This series highlights members of IDEXX Telemedicine Consultants as they discuss their individual career paths, passions and provide words of wisdom for fellow Veterinary Radiologists planning their careers.
Mason Savage DVM, DACVR
Role at IDEXX Telemedicine: Radiologist, Employee. Member of the Cross-Sectional Imaging Team (XSSO), IDEXX educational outreach through CaseConnexx blog and our annual Diagnostic Imaging CE Event.
Undergraduate Studies: Animal Science at University of Georgia
Vet School: University of Georgia
Residency: North Carolina State University
Share a memory from your residency: I remember many, many late night on-call ultrasounds where I was able to provide information that wouldn’t have been available otherwise. There was always something special about driving home in the very late night hours, worn out and dreading the pending exhaustion of the following day, but it was amazing knowing that I was a small part of a larger team that just helped to save a life.
Why did you choose a career as a Veterinary Radiologist? In my internship I quickly found that the diagnostic hunt was so much more rewarding to me than the therapeutic side of medicine. I found Radiology allowed me to work with my favorite parts of medicine (anatomy, physiology, pathology) while working with others to help improve the health and quality of life of their patients.
Passions/interests: I am a new father and have found this to be the most rewarding/challenging experience that I have ever undertaken! Beyond that, I love teaching, outdoor activities (like skiing, running, cycling), and I am always trying to become a better cook/barman, though sometimes this is tough sledding.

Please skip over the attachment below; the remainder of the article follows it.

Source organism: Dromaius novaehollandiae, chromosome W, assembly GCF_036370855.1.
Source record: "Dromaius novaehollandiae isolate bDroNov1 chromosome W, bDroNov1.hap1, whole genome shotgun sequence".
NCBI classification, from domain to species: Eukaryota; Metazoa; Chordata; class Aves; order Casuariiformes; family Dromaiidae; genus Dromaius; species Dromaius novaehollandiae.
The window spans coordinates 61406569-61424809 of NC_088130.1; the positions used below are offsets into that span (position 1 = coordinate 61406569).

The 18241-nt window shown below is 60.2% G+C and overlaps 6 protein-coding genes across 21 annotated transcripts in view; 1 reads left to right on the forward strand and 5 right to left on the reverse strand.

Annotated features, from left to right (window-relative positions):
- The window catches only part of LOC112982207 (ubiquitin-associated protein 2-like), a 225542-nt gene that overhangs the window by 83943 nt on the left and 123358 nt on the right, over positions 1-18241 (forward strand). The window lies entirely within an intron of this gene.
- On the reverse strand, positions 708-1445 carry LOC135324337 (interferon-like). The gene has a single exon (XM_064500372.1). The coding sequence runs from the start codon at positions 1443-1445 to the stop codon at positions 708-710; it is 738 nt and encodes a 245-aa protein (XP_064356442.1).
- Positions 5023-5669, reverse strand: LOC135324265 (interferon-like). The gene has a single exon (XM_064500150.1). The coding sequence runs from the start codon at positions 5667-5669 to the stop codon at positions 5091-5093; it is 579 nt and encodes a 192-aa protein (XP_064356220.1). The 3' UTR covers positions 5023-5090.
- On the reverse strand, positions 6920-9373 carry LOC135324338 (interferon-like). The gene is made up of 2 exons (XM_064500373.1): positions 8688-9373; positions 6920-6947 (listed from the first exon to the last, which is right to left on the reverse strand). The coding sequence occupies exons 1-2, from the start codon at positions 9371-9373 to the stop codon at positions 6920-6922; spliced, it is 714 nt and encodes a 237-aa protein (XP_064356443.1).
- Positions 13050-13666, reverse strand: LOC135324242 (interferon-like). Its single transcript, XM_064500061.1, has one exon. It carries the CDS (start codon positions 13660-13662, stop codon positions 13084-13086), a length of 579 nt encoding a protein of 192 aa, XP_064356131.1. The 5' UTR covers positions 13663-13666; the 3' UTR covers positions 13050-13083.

Inspirational insights for new Radiologists entering the workforce: You are entering, in my opinion, the most exciting career path available to veterinarians at the most exciting time since the advent of radiography. The confluence of technology and progression in public perception regarding animal health and care has contributed to the rapid rise in need for Veterinary Radiologist. As you embark upon this career, try to embrace the diverse opportunities available to you and, if possible, repay your debts to those who paved the road ahead of you by contributing to the training of the next generation of Veterinary Radiologists (however large or small that contribution may be)!
What is your favorite thing about Veterinary Radiology? I love being able to help a wide variety of clinicians, from new general practitioners to seasoned specialists. It would also be untrue if I didn’t mention that I value my ability to put the care of these patients in the hands of those better suited to treatment and follow-up!
Do you have a favorite imaging modality and why? I don’t have a single modality that I prefer over others. At this point in my career, I’ve found that I tend to love certain disease processes more than others and I love seeing the ways that these diseases can manifest in different patient populations and through different modalities. If I was only to work with one modality for the remainder of my career, I would feel incomplete.
What do you enjoy about your position with IDEXX? As trite as this might sound, the people are the best that I’ve found. I absolutely love my Radiologist colleagues with their collective and diverse wisdom and their willingness to pitch in to help out on a weird case. IDEXX also has a technical support team that is beyond phenomenal and makes my life working with IDEXX so easy. Lastly, the IDEXX clientele have been so great to interact with.